First, a report that 50% of Americans did not eat out last year.
Second, the gap between the incomes of the rich and the poor keeps increasing, in other words the rich keep on getting richer and the poor poorer.
The first report was a bit vague on the definition of “eating out” did it include fast food outlets? Take outs?
The second gave detailed statistics on how much of America’s wealth is controlled by how few people, how real incomes are declining and so on. Like most news items on this subject in the mainstream media (and the more liberal blogs) it is worded to portray successful people negatively. It conveniently ignores the fact that comparatively few people pay a disproportionately large share of total income taxes and that 47% of Americans pay no Federal income tax.
Both news items obviously adding to the “occupiers” lists of grievances.
The occupiers have every reason to be concerned and every reason to complain about the situation many of them find themselves in. But I cannot see that trying to disrupt the very systems they have benefited from, turning public (and in some cities, private) property into unhealthy squatter camps or seriously inconveniencing other people is the right way to go about improving the situation.
Can the faulty model be fixed? Or is it on its way to extinction, like the dinosaur, unable to adapt to changes in the environment? Has the introduction of the “Nanny State” with all its laws, restrictions and suppression of initiative, finally corrupted the efficient capitalist system?
Has capitalism already gone the way of the Dodo and are we fooling ourselves by trying to ignore the fact that we are now all living under a socialist system designed to bring us all down to the lowest common denominator?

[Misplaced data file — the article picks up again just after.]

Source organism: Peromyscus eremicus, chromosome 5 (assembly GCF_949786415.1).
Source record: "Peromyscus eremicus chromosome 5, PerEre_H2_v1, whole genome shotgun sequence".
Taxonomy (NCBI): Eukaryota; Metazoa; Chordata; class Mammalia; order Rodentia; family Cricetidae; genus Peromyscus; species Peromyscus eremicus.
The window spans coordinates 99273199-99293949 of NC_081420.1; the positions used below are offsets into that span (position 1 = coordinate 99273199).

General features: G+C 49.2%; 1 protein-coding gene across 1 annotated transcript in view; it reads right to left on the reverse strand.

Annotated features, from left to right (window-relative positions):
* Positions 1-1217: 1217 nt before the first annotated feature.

What if a watered down capitalist system like we have now, is unsustainable in the long-term, more sustainable than communism or socialism ever were, but in the end an artificial system that has run out of steam.
Let’s assume for a moment though that a wide disparity between the incomes of a relatively small elite group at the top and the vast majority of workers at the bottom is more the norm than the current democratic system that we have been following for only the last 150 years or so.
Monarchies, Empires and dictatorships controlled by beneficial or malevolent rulers have been the norm for thousands of years and are systems that many “liberated” countries have quickly re-engaged after overthrowing previous regimes.
On that score, future developments in Egypt and Libya could prove interesting.
Attempts to impose a “fair” distribution of incomes under communism have proved to be dismal failures wherever they have been tried. The two remaining communist states, Cuba and North Korea provide daily examples of this failure and China’s move to a more capitalist society has triggered the enormous growth in that economy.
The fact that 50% of Americans did not “eat out” last year, is of much less concern than the thousands who cannot even afford to “eat in” properly or afford a home in which to “eat in”.
What if this upheaval is not just a symptom of a few greedy bankers selling worthless paper but a result of trying to extract too many benefits from too little productivity on a national scale or an inter- continental scale covering America and Western Europe.